I had so many firsts: first Halloween, Thanksgiving, Super Bowl, and Fourth of July. I learned to speak in Fahrenheit and miles and feet, learned to stop converting the prices of things to my local currency for comparison, and attempted (and failed) to understand how American taxes work.
I was fortunate enough to run the Chicago Marathon twice during my time here with a charity I believe in. The Chicago Marathon is one of the six World Marathon Majors and is the fourth largest marathon in the world by number of finishers — around 45,000 people run it every year, and I was one of them! I ran a half marathon in a very rough heat wave, and 15k in freezing November weather, and a 50k in the spring to sweat winter away.
I traveled whenever I could, visiting 15 states and regretting not being able to see more. I took a stroll in Central Park in New York City, breathing in the crisp winter air, ran up and down the Rocky Steps in Philadelphia, singing “Eye of the Tiger” in my head, walked The Freedom Trail in Boston and thought about how people make their own destinies. I also visited the Martin Luther King Center in Atlanta and learned about the Civil Rights movement, lounged on the beach in Miami in January and contemplated how I’ve been freezing in Chicago just the night before, listened to live music in Austin, marveled at the Antelope Canyon in Arizona, hiked near Devil’s Lake in Wisconsin in the golden colors of fall, walked through corn fields in Indiana, and walked the hilly colorful streets of San Francisco.
Now two years later, it is almost time to go home, and here is my advice to you:
Know your city, know your professors, your classmates, and your neighbors. Talk to strangers on the train, talk to strangers at the park, talk to your Uber driver. Pay attention to local news, finally learn what the “electoral college” means, become familiar with popular culture and familiar with the U.S. Constitution. Make sure to have opinions and share them, hear different opinions and understand them. Experience everything with an open heart and an open mind. Take advantage of opportunities and step out of your comfort zone. Always ask for help when you need it. If you don’t understand something, try again. If you don’t like something, speak up. If you think you’ve unintentionally offended someone, apologize.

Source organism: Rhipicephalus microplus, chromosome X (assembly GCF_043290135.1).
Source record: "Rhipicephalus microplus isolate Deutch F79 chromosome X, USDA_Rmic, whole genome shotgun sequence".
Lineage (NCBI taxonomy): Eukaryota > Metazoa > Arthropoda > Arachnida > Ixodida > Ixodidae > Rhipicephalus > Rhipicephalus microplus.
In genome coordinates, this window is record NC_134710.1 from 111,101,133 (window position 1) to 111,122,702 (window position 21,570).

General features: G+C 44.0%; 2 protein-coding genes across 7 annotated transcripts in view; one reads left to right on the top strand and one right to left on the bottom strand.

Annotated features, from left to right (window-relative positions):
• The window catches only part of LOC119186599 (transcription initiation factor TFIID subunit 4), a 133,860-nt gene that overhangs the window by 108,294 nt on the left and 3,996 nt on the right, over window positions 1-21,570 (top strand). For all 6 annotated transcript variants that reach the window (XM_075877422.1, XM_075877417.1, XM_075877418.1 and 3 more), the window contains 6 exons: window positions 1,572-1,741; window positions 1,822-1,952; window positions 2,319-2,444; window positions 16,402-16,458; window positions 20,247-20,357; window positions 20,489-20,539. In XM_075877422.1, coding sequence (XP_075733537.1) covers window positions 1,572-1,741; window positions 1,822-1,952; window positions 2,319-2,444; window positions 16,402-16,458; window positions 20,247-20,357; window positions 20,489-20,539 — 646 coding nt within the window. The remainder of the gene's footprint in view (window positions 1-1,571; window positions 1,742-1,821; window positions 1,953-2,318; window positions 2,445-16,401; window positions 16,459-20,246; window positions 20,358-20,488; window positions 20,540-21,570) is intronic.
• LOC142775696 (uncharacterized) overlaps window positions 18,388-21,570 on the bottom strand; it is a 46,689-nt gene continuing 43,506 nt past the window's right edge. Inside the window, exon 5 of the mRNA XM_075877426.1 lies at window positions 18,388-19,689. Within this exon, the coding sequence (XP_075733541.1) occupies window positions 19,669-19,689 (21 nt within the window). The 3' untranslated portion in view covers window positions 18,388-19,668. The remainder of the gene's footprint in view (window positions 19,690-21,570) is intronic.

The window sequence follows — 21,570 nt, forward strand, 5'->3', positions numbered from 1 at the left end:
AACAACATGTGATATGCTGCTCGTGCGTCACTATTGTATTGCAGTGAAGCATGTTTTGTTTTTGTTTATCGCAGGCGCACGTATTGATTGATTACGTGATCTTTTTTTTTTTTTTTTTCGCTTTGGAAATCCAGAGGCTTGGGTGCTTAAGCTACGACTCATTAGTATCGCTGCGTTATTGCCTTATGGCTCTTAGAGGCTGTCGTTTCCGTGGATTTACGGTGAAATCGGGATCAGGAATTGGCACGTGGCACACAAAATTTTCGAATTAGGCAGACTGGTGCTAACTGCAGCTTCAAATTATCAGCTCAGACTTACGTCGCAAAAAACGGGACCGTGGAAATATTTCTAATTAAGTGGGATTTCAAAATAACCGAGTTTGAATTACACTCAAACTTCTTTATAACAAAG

Truth is, I can write volumes on things you end up figuring out on your own, probably after embarrassing yourself a couple of times (ex: on an escalator, stand on the right, move on the left) but there would still be millions of other things I’ll never be able to describe — you’ll have to experience them yourself. Like your first major holiday away from home, walking out of your apartment on the first warm day after a harsh winter, sharing a knowing smile with a stranger on the train after a humorous incident, a long road trip, family coming to visit and then leaving, and your first night in your new apartment, alone and lying in bed listening to the constant noise of the unfamiliar city — strange people and cars and sirens, and then, two years later, sitting in aforementioned favorite café drinking the aforementioned overpriced latte, surrounded by the same noises, and thinking about how strangers become family and unfamiliar cities become home.
Tala is graduating with a Master’s in Construction Engineering and Management from Illinois Institute of Technology- Chicago. She is from the Palestinian Territories.